|Mortal Kombat: Deadly Alliance Preview|
E3 2002: Mortal Kombat: Deadly Alliance Impressions
May 28th, 2002 - Jeff Greeson
After four years of speculation and on-again, off-again rumors, the next-installment to the Mortal Kombat series was finally shown to the world in playable form at E3 2002. Although the version of the game was from an earlier build, Mortal Kombat: Deadly Alliance was primed for the spotlight at Midway's booth.
Graphically, the game is gorgeous. The screenshots do not do the game justice. Each and every stage had a spectacular effect happening in the background. Spilling waterfalls with men paddling along side, green souls flying into an eerie rotating soul chamber, a palace with the soul chamber extending through its roof and into the sky, a small tornado whisking up sand, sizzling pools of acid, mounds of flaming hot coals licking statue faces, and a man ferociously pounding a MK dragon drum are all examples of the game's immersive, dare I say scenic, stages. The stages are still limited to mostly round shapes with force-fielded boundaries on some. If a fighter gets caught up in a barrage against the wall, they can quickly spin out of attacks by hitting the up or down buttons. There are also plans to have characters run up the wall and over the opponent in order to evade corner attacks.
On the character side, all of the models have some type of realistically flowing clothing, hair, and/or (*ahem*) body parts, reacting flawlessly to each and every movement. On the build at E3, the only implemented character damage feature was blood streaming from the fighter's face and down the contours of their body. Once more features of the character damage system are in place, there should be a lot more to talk about.
The gameplay system shown at E3 was limited to only basic and weapon attacks. The game's combo system mixes standard ground hit sequences and pop-up aerial sequences. Gone are the regular means of popping up characters, as the standard uppercut is no longer present. There are, however, similar moves in each fighting style that would either pop the opponent into the air or slam them down into the ground, bouncing them into the air. Primarily, once an opponent was in the air, a wide range of lunging attacks juggled the opponent for around three hits, until either a fighting style changed or a final attack was made. Combos that use multiple fighting styles reward players with increased damage infliction.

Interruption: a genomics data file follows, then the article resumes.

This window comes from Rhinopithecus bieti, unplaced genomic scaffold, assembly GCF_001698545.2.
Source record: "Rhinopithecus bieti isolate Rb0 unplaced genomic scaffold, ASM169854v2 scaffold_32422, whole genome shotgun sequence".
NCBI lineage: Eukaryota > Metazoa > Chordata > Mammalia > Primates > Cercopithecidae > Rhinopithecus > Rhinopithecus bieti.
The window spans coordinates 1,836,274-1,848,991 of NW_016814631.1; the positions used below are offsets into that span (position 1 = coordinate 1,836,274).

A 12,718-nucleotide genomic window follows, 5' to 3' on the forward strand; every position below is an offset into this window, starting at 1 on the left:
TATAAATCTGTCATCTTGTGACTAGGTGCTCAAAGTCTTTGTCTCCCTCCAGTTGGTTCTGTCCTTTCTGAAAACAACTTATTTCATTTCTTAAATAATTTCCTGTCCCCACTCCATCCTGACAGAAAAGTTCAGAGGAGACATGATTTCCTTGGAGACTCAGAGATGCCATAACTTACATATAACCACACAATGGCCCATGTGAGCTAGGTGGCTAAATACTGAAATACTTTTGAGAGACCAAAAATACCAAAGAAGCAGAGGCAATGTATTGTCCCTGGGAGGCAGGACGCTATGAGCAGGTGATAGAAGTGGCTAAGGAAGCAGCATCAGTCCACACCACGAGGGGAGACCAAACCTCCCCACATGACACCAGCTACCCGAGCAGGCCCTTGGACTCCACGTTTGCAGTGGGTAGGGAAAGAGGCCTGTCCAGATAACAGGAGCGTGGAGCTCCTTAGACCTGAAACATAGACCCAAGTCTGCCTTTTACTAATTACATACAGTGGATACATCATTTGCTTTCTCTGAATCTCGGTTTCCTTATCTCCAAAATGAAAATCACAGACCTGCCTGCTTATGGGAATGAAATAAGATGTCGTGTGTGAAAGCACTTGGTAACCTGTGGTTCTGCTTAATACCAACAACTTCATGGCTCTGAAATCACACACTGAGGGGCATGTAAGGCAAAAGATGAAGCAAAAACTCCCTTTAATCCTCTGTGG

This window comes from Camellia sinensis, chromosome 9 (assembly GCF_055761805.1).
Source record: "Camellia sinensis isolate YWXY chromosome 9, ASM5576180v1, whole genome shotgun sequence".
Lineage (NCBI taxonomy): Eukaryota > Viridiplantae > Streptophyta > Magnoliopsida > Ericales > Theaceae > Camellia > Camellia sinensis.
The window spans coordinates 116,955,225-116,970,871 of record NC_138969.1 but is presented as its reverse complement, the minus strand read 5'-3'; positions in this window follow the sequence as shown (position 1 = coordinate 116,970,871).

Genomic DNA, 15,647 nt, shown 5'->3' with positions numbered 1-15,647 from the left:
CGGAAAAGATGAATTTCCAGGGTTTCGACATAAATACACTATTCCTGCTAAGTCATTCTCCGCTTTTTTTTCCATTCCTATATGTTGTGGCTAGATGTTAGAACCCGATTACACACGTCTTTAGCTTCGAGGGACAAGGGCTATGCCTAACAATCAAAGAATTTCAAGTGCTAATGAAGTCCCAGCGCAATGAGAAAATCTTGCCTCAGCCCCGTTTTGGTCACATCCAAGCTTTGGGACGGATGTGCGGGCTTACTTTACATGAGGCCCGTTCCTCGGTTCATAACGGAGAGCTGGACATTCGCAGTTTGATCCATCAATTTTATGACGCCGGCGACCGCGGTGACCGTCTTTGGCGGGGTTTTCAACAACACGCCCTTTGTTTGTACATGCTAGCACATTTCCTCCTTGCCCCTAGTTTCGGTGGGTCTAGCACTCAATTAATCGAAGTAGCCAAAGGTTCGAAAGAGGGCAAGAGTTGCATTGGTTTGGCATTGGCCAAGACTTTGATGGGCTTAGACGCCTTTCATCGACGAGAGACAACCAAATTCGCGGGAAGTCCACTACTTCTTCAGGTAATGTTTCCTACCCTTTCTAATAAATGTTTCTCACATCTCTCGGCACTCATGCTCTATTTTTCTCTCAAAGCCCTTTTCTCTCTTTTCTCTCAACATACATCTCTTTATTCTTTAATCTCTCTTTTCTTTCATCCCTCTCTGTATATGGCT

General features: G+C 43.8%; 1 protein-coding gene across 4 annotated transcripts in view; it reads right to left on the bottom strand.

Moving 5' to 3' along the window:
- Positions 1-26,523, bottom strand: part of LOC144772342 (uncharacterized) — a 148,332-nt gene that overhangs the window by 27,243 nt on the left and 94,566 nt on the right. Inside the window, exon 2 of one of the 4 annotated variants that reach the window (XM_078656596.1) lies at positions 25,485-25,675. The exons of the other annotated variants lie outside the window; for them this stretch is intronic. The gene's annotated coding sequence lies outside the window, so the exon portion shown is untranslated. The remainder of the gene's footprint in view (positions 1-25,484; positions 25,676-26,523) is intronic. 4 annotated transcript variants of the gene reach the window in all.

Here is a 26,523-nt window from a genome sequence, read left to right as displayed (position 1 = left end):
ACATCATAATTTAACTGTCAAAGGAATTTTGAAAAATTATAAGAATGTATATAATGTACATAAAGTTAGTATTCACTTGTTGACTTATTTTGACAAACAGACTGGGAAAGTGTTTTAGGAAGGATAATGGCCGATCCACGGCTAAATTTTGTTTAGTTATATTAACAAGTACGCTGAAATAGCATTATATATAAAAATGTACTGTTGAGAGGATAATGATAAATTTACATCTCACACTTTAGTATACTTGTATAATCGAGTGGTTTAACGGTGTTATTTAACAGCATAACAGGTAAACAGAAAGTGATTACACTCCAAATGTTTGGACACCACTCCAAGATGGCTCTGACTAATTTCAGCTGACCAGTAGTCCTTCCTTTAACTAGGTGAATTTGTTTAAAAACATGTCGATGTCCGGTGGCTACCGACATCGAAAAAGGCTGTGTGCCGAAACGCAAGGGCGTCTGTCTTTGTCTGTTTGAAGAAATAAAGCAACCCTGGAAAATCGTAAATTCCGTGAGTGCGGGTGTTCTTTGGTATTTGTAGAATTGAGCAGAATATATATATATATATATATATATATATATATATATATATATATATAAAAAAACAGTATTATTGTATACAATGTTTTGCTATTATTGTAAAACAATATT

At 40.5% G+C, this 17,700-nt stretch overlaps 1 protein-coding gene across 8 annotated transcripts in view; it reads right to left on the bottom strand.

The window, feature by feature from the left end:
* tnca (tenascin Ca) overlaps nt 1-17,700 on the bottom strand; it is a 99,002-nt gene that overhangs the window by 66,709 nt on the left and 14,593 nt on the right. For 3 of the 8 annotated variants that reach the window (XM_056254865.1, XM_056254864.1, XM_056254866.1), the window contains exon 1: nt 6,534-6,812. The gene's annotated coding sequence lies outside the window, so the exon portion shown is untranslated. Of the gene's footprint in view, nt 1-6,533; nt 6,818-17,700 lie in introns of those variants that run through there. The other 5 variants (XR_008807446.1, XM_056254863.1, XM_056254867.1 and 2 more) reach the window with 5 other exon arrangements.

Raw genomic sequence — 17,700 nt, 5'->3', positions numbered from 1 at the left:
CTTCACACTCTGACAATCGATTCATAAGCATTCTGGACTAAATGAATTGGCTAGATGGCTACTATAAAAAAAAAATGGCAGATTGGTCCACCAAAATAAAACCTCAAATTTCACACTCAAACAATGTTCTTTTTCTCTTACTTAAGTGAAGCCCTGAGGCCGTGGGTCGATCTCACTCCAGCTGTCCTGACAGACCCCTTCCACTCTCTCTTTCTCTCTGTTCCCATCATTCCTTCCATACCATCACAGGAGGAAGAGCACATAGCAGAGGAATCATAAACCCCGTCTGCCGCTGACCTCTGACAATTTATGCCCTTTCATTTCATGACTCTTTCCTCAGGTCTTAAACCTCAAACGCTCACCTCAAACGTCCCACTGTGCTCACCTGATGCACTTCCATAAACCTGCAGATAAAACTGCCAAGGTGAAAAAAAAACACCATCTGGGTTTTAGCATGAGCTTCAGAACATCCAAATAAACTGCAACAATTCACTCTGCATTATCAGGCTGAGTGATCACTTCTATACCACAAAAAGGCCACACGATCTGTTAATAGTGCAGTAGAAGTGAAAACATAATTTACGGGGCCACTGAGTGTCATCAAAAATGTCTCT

Each character has the ability to attack five different ways; furthermore, each fighting style has its own separate attacks for each attack button, making it somewhat difficult to keep track of which button was assigned to what attack when changing fighting styles. The development team is still debating whether to standardize attacks throughout all fighting styles.
Weapons in the E3 build were immediately accessible once a player changed into their fighter's weapon fighting style. This is contrary to the slow and deliberate manor weapons were drawn out in MK4. One of the major quirks in MK4's weapon system was the slow weapon draw times which allowed opponents to easily counter attack, often forcing the weapon to be dropped. The quicker change to weapons puts a stronger emphasis on their use and will speed up gameplay. The E3 build also had extremely powerful weapons, but would be toned down once more gameplay balancing took place. The version at E3 conveyed a basic understanding of what direction gameplay was being taken, but did not truly represent what the final gameplay system will be like. Every aspect of gameplay will be tweaked come the final version of the game; however, from what was shown, MK fans can let out a sigh of relief that the gameplay still has elements that are true to form in previous games.
Finally, the game's new button scheme and multiple controller layouts for each system is a new area for the MK team. Gone are the standard punch and kick attacks from past MKs. For now, the game features five attack buttons, a block button, and a fighting style toggle button, which changes styles in a linear order. Since each system's controller features four main face buttons, this leaves the fifth attack button, reserved for big attacks, on the PS2 and GameCube controller's shoulder buttons and on the recessed black button on the Xbox's controller 'S'. Fortunately, the game allows for every controller buttons to be fully customizable to any preference.
While the version shown at E3 sparked tons of excitement, many of the basic mechanics were not implemented like projectiles and fatalities. A true and honest opinion on the game cannot be reached by what was available in the E3 build. Anything and everything in the game can and will be changed before the game is released. We hope we get a chance to play a more complete and more representative version of the final game at a later date. For the time being, the E3 build of Mortal Kombat: Deadly Alliance laid a solid foundation for things to come.